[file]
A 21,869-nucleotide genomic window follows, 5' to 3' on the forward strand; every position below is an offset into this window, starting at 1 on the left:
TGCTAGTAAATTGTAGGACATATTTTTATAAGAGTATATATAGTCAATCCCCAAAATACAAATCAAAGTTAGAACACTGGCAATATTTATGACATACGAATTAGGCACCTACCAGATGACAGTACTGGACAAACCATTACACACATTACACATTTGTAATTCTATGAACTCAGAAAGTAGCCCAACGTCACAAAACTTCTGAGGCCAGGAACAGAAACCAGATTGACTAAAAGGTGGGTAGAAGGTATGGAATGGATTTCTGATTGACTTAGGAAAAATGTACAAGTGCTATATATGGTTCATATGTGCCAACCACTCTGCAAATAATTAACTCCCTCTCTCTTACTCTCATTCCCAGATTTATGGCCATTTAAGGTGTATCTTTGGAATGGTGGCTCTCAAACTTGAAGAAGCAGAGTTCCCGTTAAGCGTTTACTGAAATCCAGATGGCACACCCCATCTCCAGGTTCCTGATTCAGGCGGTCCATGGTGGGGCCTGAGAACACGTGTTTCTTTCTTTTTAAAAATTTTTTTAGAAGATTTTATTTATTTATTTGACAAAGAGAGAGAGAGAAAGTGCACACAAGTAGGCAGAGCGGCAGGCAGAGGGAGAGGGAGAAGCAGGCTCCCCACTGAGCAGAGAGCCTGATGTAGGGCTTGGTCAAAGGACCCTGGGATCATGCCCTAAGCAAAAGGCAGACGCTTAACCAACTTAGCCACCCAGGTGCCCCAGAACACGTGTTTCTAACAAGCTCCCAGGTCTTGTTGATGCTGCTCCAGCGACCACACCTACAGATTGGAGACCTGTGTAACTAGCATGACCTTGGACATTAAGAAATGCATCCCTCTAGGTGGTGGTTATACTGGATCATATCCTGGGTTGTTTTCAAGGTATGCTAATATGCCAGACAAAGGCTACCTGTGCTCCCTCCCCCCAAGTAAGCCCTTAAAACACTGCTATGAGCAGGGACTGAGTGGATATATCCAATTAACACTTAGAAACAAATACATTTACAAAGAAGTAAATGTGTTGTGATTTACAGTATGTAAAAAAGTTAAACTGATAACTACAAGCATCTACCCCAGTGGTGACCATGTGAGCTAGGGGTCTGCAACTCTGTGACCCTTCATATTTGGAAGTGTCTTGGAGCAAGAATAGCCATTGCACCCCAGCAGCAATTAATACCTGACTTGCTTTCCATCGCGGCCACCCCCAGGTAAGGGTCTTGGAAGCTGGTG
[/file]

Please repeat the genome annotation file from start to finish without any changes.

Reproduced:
A 21,869-nucleotide genomic window follows, 5' to 3' on the forward strand; every position below is an offset into this window, starting at 1 on the left:
TGCTAGTAAATTGTAGGACATATTTTTATAAGAGTATATATAGTCAATCCCCAAAATACAAATCAAAGTTAGAACACTGGCAATATTTATGACATACGAATTAGGCACCTACCAGATGACAGTACTGGACAAACCATTACACACATTACACATTTGTAATTCTATGAACTCAGAAAGTAGCCCAACGTCACAAAACTTCTGAGGCCAGGAACAGAAACCAGATTGACTAAAAGGTGGGTAGAAGGTATGGAATGGATTTCTGATTGACTTAGGAAAAATGTACAAGTGCTATATATGGTTCATATGTGCCAACCACTCTGCAAATAATTAACTCCCTCTCTCTTACTCTCATTCCCAGATTTATGGCCATTTAAGGTGTATCTTTGGAATGGTGGCTCTCAAACTTGAAGAAGCAGAGTTCCCGTTAAGCGTTTACTGAAATCCAGATGGCACACCCCATCTCCAGGTTCCTGATTCAGGCGGTCCATGGTGGGGCCTGAGAACACGTGTTTCTTTCTTTTTAAAAATTTTTTTAGAAGATTTTATTTATTTATTTGACAAAGAGAGAGAGAGAAAGTGCACACAAGTAGGCAGAGCGGCAGGCAGAGGGAGAGGGAGAAGCAGGCTCCCCACTGAGCAGAGAGCCTGATGTAGGGCTTGGTCAAAGGACCCTGGGATCATGCCCTAAGCAAAAGGCAGACGCTTAACCAACTTAGCCACCCAGGTGCCCCAGAACACGTGTTTCTAACAAGCTCCCAGGTCTTGTTGATGCTGCTCCAGCGACCACACCTACAGATTGGAGACCTGTGTAACTAGCATGACCTTGGACATTAAGAAATGCATCCCTCTAGGTGGTGGTTATACTGGATCATATCCTGGGTTGTTTTCAAGGTATGCTAATATGCCAGACAAAGGCTACCTGTGCTCCCTCCCCCCAAGTAAGCCCTTAAAACACTGCTATGAGCAGGGACTGAGTGGATATATCCAATTAACACTTAGAAACAAATACATTTACAAAGAAGTAAATGTGTTGTGATTTACAGTATGTAAAAAAGTTAAACTGATAACTACAAGCATCTACCCCAGTGGTGACCATGTGAGCTAGGGGTCTGCAACTCTGTGACCCTTCATATTTGGAAGTGTCTTGGAGCAAGAATAGCCATTGCACCCCAGCAGCAATTAATACCTGACTTGCTTTCCATCGCGGCCACCCCCAGGTAAGGGTCTTGGAAGCTGGTG